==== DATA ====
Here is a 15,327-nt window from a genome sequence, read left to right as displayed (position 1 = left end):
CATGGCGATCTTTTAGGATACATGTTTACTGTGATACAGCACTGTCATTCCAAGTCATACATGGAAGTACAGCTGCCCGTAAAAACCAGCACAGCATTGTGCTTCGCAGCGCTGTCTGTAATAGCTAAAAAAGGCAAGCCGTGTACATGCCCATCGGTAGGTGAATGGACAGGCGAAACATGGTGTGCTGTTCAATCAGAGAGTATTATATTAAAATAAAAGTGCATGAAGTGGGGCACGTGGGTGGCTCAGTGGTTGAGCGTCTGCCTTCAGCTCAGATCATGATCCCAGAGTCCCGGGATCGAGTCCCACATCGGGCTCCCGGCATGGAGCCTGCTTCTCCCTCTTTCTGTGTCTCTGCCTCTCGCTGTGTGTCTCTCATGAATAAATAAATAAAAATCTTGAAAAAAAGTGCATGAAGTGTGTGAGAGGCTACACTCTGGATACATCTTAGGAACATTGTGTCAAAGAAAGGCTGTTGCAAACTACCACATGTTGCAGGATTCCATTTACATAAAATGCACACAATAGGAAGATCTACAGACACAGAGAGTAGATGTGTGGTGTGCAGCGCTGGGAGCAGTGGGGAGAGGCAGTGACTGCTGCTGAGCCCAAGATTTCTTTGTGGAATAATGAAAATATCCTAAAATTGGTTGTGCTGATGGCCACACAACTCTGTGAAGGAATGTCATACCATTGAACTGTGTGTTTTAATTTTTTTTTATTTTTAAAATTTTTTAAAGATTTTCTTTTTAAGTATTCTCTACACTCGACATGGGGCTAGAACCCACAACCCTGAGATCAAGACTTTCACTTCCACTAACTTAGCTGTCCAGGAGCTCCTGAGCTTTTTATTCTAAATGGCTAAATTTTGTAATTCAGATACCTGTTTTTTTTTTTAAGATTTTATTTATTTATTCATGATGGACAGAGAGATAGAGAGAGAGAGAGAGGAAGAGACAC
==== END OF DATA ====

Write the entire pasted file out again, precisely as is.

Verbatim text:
Here is a 15,327-nt window from a genome sequence, read left to right as displayed (position 1 = left end):
CATGGCGATCTTTTAGGATACATGTTTACTGTGATACAGCACTGTCATTCCAAGTCATACATGGAAGTACAGCTGCCCGTAAAAACCAGCACAGCATTGTGCTTCGCAGCGCTGTCTGTAATAGCTAAAAAAGGCAAGCCGTGTACATGCCCATCGGTAGGTGAATGGACAGGCGAAACATGGTGTGCTGTTCAATCAGAGAGTATTATATTAAAATAAAAGTGCATGAAGTGGGGCACGTGGGTGGCTCAGTGGTTGAGCGTCTGCCTTCAGCTCAGATCATGATCCCAGAGTCCCGGGATCGAGTCCCACATCGGGCTCCCGGCATGGAGCCTGCTTCTCCCTCTTTCTGTGTCTCTGCCTCTCGCTGTGTGTCTCTCATGAATAAATAAATAAAAATCTTGAAAAAAAGTGCATGAAGTGTGTGAGAGGCTACACTCTGGATACATCTTAGGAACATTGTGTCAAAGAAAGGCTGTTGCAAACTACCACATGTTGCAGGATTCCATTTACATAAAATGCACACAATAGGAAGATCTACAGACACAGAGAGTAGATGTGTGGTGTGCAGCGCTGGGAGCAGTGGGGAGAGGCAGTGACTGCTGCTGAGCCCAAGATTTCTTTGTGGAATAATGAAAATATCCTAAAATTGGTTGTGCTGATGGCCACACAACTCTGTGAAGGAATGTCATACCATTGAACTGTGTGTTTTAATTTTTTTTTATTTTTAAAATTTTTTAAAGATTTTCTTTTTAAGTATTCTCTACACTCGACATGGGGCTAGAACCCACAACCCTGAGATCAAGACTTTCACTTCCACTAACTTAGCTGTCCAGGAGCTCCTGAGCTTTTTATTCTAAATGGCTAAATTTTGTAATTCAGATACCTGTTTTTTTTTTTAAGATTTTATTTATTTATTCATGATGGACAGAGAGATAGAGAGAGAGAGAGAGGAAGAGACAC